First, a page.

Ternary Conditional

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expression1 ? expression2 : expression3;

Basic Usage

The above code syntax would simply read:

if (expression1)
{
     expression2;
}
else
{
     expression3;
}

This operator can be a more efficient way to do a simple if statement, especially if the resulting value is being stored in a common variable. Sometimes this operator is referred to as an "inline if" statement.

The example below will assign the larger of x or y to the common variable z:

int x = 5;
int y = 10;
int z = (x > y) ? x : y;
// z = 10

Advanced Usage

The Basic Usage compares the ternary operator with a simple if statement.

You can nest if statements within if statements:

if (condition_A)
{
    expression_1;
}
else
{
    if (condition_B)
    {
        expression_2;
    }
    else
    {
        expression_3;
    }
}

Similarly, you can nest ternary operators within ternary operators:

condition_A ? expression_1 : condition_B ? expression_2 : expression_3

Let's add some formatting to make that a little more readable:

condition_A
    ? expression_1
    : condition_B
        ? expression_2
        : expression_3

The Basic Usage code example found the larger of two numbers.

Suppose you want to compare two numbers and return:

  • 1 if x is larger than y
  • -1 if x is smaller than y
  • 0 if x and y are equal
int z = x > y ? 1 : x < y ? -1 : 0;

Master Class

The Advanced Usage showed one level of nesting; however, there is no "pre-programmed maximum depth"€  of nesting. By "pre-programmed maximum depth", I mean there is no rule that says you can only nest to 3 or 4 or 7 or whatever levels.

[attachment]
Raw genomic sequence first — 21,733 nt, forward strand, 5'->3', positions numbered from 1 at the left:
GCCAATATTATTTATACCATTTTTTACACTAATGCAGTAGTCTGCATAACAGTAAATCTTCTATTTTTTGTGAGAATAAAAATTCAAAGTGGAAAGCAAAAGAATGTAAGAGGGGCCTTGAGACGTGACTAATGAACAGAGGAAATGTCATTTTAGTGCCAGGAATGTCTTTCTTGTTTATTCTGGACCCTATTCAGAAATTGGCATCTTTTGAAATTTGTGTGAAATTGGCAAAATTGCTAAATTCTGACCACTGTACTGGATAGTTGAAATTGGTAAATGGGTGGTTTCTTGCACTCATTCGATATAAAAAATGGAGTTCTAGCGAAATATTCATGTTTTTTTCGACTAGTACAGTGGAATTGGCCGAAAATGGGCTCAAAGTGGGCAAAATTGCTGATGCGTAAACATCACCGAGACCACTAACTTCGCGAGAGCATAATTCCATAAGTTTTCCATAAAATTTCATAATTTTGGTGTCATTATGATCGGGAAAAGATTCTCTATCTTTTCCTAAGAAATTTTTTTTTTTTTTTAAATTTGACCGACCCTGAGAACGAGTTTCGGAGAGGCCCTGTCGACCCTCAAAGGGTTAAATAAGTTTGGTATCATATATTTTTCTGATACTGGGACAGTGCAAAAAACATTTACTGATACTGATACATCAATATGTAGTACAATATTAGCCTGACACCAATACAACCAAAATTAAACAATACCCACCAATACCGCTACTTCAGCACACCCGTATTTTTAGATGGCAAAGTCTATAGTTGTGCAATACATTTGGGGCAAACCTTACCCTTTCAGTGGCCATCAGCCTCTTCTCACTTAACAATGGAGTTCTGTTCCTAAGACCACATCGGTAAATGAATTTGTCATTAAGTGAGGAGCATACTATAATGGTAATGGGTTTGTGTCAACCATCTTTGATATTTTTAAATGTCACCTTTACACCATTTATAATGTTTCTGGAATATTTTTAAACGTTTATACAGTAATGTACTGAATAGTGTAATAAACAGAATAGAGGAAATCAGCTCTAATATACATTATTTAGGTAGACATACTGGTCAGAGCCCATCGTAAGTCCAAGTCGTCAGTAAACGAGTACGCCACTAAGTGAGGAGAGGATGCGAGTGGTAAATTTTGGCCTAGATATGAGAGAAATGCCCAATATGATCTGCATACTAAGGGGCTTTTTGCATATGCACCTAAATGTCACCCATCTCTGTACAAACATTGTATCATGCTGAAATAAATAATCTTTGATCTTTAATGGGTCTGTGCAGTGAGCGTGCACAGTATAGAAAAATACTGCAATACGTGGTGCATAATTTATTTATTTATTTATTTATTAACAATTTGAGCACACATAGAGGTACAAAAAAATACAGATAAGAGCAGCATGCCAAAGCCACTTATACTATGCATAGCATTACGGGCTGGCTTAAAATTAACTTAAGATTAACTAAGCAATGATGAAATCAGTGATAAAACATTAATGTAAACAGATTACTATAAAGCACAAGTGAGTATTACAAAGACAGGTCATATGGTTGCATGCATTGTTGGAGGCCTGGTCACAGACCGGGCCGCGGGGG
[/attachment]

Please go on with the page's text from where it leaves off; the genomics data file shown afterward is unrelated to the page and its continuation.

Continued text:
Let's develop some real, and hopefully useful, code which will:

  • return a movement speed for a creature (in meters per second)
  • be easy to use and adapt by any NWScript coder
  • show 8 levels of ternary operator nesting
  • be very easy to read through the use of a tabular code layout (see Acknowledgements )
  • provide the functionality of a switch statement with 9 conditional cases and a default case
  • provide the switch functionality in a single, easy to read, NWScript statement

The following makes reference to the function GetMovementRate() .

/************************************************************************\
    GetMovementRate() returns a heap of numbers I won't remember.
    Better give them names.
    I'll use my usual HB_ prefix - I hope no one else is using this.
\************************************************************************/
 
const int HB_MOVERATEID_PC        = 0;
const int HB_MOVERATEID_IMMOBILE  = 1;
const int HB_MOVERATEID_VERY_SLOW = 2;
const int HB_MOVERATEID_SLOW      = 3;
const int HB_MOVERATEID_NORMAL    = 4;
const int HB_MOVERATEID_FAST      = 5;
const int HB_MOVERATEID_VERY_FAST = 6;
const int HB_MOVERATEID_CREATURE  = 7;
const int HB_MOVERATEID_DM_FAST   = 8;
 
/************************************************************************\
    GetMovementRate() doco has a heap of numbers I won't remember.
    Better give them names too. I'll start with Walkrate.
    * TODO * Implement Runrate when Walkrate works. Use prefix HB_RNRT_
    Divide values by 6 - I want meters per second (not per round).
\************************************************************************/
 
const float HB_WLKRT_PC        = 0.333333333;
const float HB_WLKRT_IMMOBILE  = 0.000000001;
const float HB_WLKRT_VERY_SLOW = 0.125000000;
const float HB_WLKRT_SLOW      = 0.208333333;
const float HB_WLKRT_NORMAL    = 0.291666667;
const float HB_WLKRT_FAST      = 0.375000000;
const float HB_WLKRT_VERY_FAST = 0.458333333;
const float HB_WLKRT_DM_FAST   = 0.916666667;
 
/************************************************************************\
    Prototypes
    * STICKY TODO * Check there's a prototype for every function.
\************************************************************************/